What’s been missing from streaming services? The DJ — the person who can smoothly navigate the delicate transition between songs.
Well, iHeartRadio thinks the fix for this is artificial intelligence. Yes, the company believes that software will fix those awkward, disruptive transitions between songs when you’re listening to a playlist or personalized radio station.
The audio company is working with Super Hi-Fi, an artificial intelligence company, to work this magic, and it is more than just a simple crossfade. It works when you’re listening to internet radio, a playlist, or choosing the songs those upcoming tracks are being fetched. This way there is no interruption, and the song continues one after the other.
While it is syncing and queueing up these songs, this additional piece of software comes in and looks at the song being played and pulls info on it. Specifically, the software looks at the song structure including the processing levels, high points for volume, beats, and genre. All of this is used to identify whether the song ends when the track ends, if there is twenty seconds of crowd noise, or if the audio for a few seconds.
The core iHeartRadio experience shouldn’t change following the update, but users may notice that tracks end slightly earlier, or that the next song in the queue start a little sooner.
The removal of the gap between tracks should help create an immersive listening experience, especially for playlists that get a mood going for something like a workout. In my testing, I found that it was easier to listen to music for long periods of time compares to having a long pause between songs.
These silent gaps are something that many people don’t currently take an issue with, and like other tech products, it’s something that iHeartRadio hopes you can’t live without after using.
One of the biggest upsides to this new AI integration is volume-leveling or as it is called “sonic leveling.” This comes in handy for those who listen to classic rock and pop. Volume levels for an 80’s track versus a 2018 track are noticeably different, as you might be listening to Bruce Springsteen’s Born to Run from 1975 on high volume and when that transitions to Taylor Swift’s “Shake it Off,” it can be rather jarring. In these situations, the volume will be intelligently adjusted to prevent your eardrums from ringing.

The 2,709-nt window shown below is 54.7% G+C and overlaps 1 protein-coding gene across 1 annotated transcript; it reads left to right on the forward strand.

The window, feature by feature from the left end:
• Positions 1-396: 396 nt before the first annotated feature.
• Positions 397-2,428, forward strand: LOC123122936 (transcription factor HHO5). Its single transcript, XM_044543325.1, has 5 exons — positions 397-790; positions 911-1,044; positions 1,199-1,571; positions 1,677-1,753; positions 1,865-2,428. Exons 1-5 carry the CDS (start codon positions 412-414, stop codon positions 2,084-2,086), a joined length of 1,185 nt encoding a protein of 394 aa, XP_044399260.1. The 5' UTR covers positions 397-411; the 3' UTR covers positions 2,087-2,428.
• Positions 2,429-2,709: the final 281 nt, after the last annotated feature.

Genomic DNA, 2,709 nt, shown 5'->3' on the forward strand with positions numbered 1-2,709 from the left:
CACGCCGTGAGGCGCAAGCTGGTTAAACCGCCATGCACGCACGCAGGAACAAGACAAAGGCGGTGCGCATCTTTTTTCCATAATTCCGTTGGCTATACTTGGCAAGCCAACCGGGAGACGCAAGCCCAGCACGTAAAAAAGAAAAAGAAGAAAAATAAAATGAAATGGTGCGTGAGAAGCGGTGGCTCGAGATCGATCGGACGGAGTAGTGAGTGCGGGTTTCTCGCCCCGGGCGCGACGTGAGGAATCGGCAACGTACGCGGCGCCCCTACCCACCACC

iHeartRadio is making this new technology available with its free service as well as the two paid tiers. I use Spotify and Apple Music (along with an iTunes Match library of live tracks) and haven’t noticed the gaps too much.
After using a beta of the new iHeartRadio playback experience, I can say it does make a difference, and if you listen to multiple genres, it makes the switch easier. Truthfully, I was a little skeptical that this was just an overhyped crossfade, but the technology is pretty impressive especially when going from a studio track to a live one.
This enhanced gapless playback experience is rolling out to iHeartRadio users on iOS in the coming days and will arrive on Android in about a months time. Those who are regular listeners on the platform will be very pleased(especially the sonic leveling), and I wouldn’t be surprised if other streaming services start taking note.
For iHeartRadio users, you will be left wanting to upload your libraries, and that will make this feature even better than it already is.